8. Stuart S. Schram and Nany J. Hodes, “General Introduction: Mao Zedong and the Communist Revolution, 1912-1949,” in Mao’s Road to Power: Revolutionary Writings 1912-1949: Volume III: From the Jianggangshan to the Establishment of the Jiangxi Soviets, July 1927-December 1930, ed. Stuart S. Schram and Nancy J. Hodes (New York: M.E. Sharpe, 1995), xv-xvii; and Benjamin Yang, From Revolution to Politics: Chinese Communists on the Long March (Oxford: Westview Press, 1990), 40-59.
9. Mancur Olson, “Rapid Growth as a Destabilizing Force,” Journal of Economic History 23 (December 1963): 539-49; and Chalmers Johnson, Peasant Nationalism and Communist Power: The Emergence of Revolutionary China, 1937-1945 (Berkeley: Stanford University Press, 1962), 3-5.
10. Jolanta A. Drzewiecka and Rona Tamiko Halualani, “The Structural-Cultural Dialectic of Diasporic Politics,” Communication Theory 12, no. 3 (2002), 340-342.
11. Ibid., 600.
12. Diktter, “Culture,” 602.
13. Linda Basch, Nina Glick Schiller and Christina Szanton-Blanc, Nations Unbound: Transnational Projects and the Deterritorialized Nation-State (New York: Gordon and Breach, 1994), 34; and Drzewiecka and Halualani, “The Structural-Cultural Dialectic,” 340.
14. Frederick Herz, Nationality in History and Politics (London: Routledge and Kegan Paul, 1966), 12-25.
15. Suk-Jung Han, “Review: Manchuria Under Japanese Dominion by Yamamuro Shin’ichi,” The Journal of Japanese Studies 34, no. 1 (2008), 110.
16. Mark Selden, China in Revolution: The Yenan Way Revisited (New York: M.E. Sharpe, 1995), 220.
17. Louise Young, “Review: Sovereignty and Authenticity: Manchukuo and the East Asian Modern by Prasenjit Duara,” The Journal of Asian Studies 63, no. 2 (2004): 474-5.
18. Chong-sik Lee, Revolutionary Struggle in Manchuria: Chinese Communism and Soviet Interest, 1922-1945 (Berkeley: University of California Press, 1983), 2.
19. Ibid., 1; and Suk-Jung Han, “The Problem of Sovereignty: Manchukuo, 1932-1937,” Positions: East Asia Critique, 12, , no. 2 (2004), 465-72.
20. Johnson, Peasant Nationalism, 3-4.
21. Tetsuya Kataoka, “Communist Power in a War of National Liberation: The Case of China,” World Politics 24, no. 3 (1972): 410-9.
22. Suzanne Pepper, “The Political Odyssey of an Intellectual Construct: Peasant Nationalism and the Study of China’s Revolutionary History: A Review Essay,” The Journal of Asian Studies 63, no. 1 (2004): 106-7.
23. Lee, Revolutionary Struggle, 274.
24. R.H. Clive, “Letter to the Foreign Office,” Correspondence File: Manchuria: Communism, Kew: The National Archives, FO 262/1918 (1935), 9.
25. Ishigaki Sadakazu, “Pacification Activities in the Communist Bandit Area,” in Office of information, Department of General Affairs, Council of State, Manchukuo, Sembu gepp (Pacification Monthly) 4, no. 4 (April 1939): 38.
26. Lee, Revolutionary Struggle, 271.
27. Manshkoku Gunji Komonbu (Military Advisor’ Department, Manchukuo), Kokunai chian taisaku no kenky (Study of Domestic Security measures) (Changchun, 1937), 286-90.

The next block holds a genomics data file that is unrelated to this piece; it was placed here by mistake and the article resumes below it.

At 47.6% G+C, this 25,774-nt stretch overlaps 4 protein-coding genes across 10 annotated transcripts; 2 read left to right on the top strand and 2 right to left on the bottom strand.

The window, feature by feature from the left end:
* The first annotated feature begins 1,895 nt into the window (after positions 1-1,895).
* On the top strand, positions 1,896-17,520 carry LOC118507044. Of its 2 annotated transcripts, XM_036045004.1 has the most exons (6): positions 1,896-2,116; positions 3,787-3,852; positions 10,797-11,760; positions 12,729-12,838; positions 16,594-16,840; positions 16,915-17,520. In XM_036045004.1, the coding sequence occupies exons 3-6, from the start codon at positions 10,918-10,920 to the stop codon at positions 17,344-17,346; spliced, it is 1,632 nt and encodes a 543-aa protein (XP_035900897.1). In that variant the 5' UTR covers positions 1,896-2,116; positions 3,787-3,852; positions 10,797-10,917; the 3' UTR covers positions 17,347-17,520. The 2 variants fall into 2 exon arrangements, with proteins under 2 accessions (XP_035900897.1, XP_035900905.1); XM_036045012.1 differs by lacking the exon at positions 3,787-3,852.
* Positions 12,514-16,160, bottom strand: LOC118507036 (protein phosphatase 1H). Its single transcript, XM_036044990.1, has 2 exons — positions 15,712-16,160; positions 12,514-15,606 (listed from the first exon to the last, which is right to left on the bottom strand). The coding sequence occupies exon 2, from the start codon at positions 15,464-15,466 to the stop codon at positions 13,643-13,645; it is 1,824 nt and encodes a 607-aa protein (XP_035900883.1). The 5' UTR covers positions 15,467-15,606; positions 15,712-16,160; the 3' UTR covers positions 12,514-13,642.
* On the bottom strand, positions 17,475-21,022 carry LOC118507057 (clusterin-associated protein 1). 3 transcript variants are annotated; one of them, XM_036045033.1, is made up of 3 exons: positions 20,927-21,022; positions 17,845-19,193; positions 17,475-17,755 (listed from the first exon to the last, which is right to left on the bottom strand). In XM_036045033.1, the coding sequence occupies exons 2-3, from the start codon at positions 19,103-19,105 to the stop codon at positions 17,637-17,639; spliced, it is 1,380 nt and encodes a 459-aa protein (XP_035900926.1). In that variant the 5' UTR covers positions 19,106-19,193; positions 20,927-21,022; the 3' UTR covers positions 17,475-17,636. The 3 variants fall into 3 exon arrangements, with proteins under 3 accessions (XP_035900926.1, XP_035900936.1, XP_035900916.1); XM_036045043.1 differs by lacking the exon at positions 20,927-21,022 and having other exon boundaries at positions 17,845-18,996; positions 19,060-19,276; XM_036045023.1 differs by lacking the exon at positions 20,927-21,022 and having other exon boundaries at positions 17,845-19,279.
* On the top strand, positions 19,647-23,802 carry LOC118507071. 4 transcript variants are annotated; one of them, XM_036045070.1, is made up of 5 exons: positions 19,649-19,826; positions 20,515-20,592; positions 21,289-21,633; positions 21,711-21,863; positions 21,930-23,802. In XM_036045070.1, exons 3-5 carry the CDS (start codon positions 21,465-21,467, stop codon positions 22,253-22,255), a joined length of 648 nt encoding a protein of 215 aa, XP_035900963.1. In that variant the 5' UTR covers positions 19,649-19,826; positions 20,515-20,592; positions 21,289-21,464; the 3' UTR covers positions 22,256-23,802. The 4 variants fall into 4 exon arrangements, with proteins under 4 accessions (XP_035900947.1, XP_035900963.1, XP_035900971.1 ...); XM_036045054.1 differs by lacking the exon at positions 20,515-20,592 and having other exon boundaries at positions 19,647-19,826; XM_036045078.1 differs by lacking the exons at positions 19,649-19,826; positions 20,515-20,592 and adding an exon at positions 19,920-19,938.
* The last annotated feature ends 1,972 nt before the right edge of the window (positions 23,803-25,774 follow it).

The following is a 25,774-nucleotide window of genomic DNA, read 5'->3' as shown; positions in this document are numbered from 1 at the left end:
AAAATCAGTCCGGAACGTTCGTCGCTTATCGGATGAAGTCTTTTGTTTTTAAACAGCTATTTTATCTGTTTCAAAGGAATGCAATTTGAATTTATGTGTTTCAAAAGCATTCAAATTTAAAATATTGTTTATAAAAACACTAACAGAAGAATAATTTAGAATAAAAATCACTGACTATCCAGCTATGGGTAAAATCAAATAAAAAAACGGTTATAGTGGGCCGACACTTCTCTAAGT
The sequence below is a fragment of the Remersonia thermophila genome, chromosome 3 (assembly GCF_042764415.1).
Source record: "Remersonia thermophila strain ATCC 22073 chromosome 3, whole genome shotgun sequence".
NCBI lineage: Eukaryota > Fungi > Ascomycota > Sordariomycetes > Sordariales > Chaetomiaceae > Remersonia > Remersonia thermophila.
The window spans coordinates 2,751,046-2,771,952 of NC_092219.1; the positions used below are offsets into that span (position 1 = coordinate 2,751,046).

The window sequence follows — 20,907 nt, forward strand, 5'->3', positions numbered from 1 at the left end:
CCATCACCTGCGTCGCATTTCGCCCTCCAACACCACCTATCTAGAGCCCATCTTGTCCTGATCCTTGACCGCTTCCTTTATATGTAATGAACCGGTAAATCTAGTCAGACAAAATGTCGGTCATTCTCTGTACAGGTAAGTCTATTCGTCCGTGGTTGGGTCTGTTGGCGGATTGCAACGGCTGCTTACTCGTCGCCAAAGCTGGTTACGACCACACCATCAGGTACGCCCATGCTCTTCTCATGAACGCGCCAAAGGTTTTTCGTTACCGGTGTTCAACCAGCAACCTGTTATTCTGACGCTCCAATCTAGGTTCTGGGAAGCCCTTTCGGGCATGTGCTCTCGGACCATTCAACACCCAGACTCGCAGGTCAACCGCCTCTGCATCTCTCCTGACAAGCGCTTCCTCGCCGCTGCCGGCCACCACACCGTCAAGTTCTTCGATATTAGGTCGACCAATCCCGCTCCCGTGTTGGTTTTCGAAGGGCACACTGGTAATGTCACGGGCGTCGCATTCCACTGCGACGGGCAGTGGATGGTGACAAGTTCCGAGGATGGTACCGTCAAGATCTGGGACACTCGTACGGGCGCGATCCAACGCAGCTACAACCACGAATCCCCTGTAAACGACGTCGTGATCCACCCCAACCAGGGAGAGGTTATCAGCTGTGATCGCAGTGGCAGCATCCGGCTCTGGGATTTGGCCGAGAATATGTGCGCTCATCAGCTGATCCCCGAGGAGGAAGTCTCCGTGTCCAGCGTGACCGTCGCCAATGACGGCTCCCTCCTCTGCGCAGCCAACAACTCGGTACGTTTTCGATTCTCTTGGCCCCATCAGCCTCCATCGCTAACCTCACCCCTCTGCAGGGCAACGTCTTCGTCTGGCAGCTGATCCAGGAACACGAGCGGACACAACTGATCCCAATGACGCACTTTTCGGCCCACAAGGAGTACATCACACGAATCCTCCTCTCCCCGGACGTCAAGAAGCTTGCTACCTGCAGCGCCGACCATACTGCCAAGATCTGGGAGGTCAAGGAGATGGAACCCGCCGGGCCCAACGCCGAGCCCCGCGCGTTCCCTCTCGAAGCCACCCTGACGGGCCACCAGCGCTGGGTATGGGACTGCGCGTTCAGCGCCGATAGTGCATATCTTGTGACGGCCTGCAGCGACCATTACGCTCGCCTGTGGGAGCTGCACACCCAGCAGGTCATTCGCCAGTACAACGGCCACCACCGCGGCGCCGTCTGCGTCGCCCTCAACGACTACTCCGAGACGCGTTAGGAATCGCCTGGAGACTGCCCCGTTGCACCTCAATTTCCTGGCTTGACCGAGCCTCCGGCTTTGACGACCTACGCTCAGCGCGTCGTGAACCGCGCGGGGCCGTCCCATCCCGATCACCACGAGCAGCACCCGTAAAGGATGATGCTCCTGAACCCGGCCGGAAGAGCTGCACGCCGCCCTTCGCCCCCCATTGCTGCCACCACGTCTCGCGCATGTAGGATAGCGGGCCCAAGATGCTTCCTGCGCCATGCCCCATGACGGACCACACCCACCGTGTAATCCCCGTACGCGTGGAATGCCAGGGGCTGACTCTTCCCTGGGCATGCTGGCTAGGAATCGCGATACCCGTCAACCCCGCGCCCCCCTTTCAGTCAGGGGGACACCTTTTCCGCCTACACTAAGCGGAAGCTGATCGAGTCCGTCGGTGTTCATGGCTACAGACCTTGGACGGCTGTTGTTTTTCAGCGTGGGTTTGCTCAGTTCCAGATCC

28. Ibid., 287.
29. Lee, Revolutionary Struggle, 274.
30. Ibid., 274-275.
31. P.D. Butler, “Report to the British Embassy in Tokyo,” Correspondence File: Manchuria: Communism, FO 262/1918, Kew: The National Archives (1935), 21.
32. P.D. Butler to Sir Alexander Cadogan, Correspondence File: Manchuria: Communism, FO 262/1918, Kew: The National Archives (1935), 48.
33. Miles W. Lampson to the British Embassy, Tokyo, “Japanese Aggression in Manchuria,” Correspondence File: Japan and China, FO 262/1773, Kew: The National Archives (1931), 276.
34. Ibid., 281; and Kew: TNA, Correspondence File: Japan and China, FO 262/1773 (1931), 178.
35. U.S. War Department, Military Intelligence Division, “The Chinese Communist Movement” July 5, 1945, in U.S. Senate, 82nd Congress, 2nd Session, Committee on the Judiciary, Institute of Pacific Relations (Washington: Government Printing Office, 1952), 2332.
36. Lee, Revolutionary Struggle, 269.
37. Man Shi Kai (The Society for the History of Manchuria), Mansh kaihatsu yonjnen-shi (Forty-Year History of Development in Manchuria), Vol. 1 (Tokyo, 1964), 700.
38. Kim Yong-sa, “Survey of Plunder: Land Survey,” in Hanguk hyundaesa (History of Modern Korea), ed. Shin-gu Munhwasa, Vol. 4 (Seoul, 1969), 96-130.
39. Lee, Revolutionary Struggle, 274.
40. Johnson, Peasant Nationalism, 5.
41. Ibid., 2.
42. Itagaki Seishir, Chief of the General Staff, Japanese Expeditionary Force in China, Kokky skoku ni kan suru kansatsu (Observations Regarding Kuomintang-Communist Rivalry) (March 22, 1940), 2.
43. Bruce Cumings, The Origins of the Korean War, Vol. I: Liberation and the Emergence of Separate Regimes, 1945-7 (Princeton: Princeton University Press, 1981), 31-32.
44. Ibid.
45. Chsen nenkan 1945 [Korea Yearbook 1945] (Keijo: Keijo nippo-sha, 1945), 33.
46. Ch’in-Il p’a kunsang [The Pro-Japanese Groups] (Seoul: Samsaeng munhwa-sa, nippo-sha, 1945), 161.
47. Cumings, The Origins, 54.
48. Cumings, The Origins, 54-55.
49. Ibid., 50.
50. Charles K. Armstrong, The North Korean Revolution, 1945-1950 (Ithaca: Cornell University Press, 2003), 14-21.
51. Robert Michels, Political Parties (New York: Dover, 1959), 236.
52. Alexendre Y. Mansourov, “In Search of a New Identity: Revival of the Traditional Politics and Modernization in Post-Kim Il-Sung North Korea,” Department of International Relations, Australia National University, Working Paper Number 3 (May, 1995), 1-12.
53. Dae-Sook Suh, The Korean Communist Movement, 1918-1948 (Princeton: Princeton University Press, 1967), 132.
54. Cumings, The Origins, 31-33.
55. Geremie R. Barm, Shades of Mao: The Posthumous Cult of the Great Leader (Armonk, NY: M.E. Sharpe, 1996), 1-22; and Victor Cha, The Impossible State: North Korea, Past and Future (London: The Bodley Head, 2012), 14-15.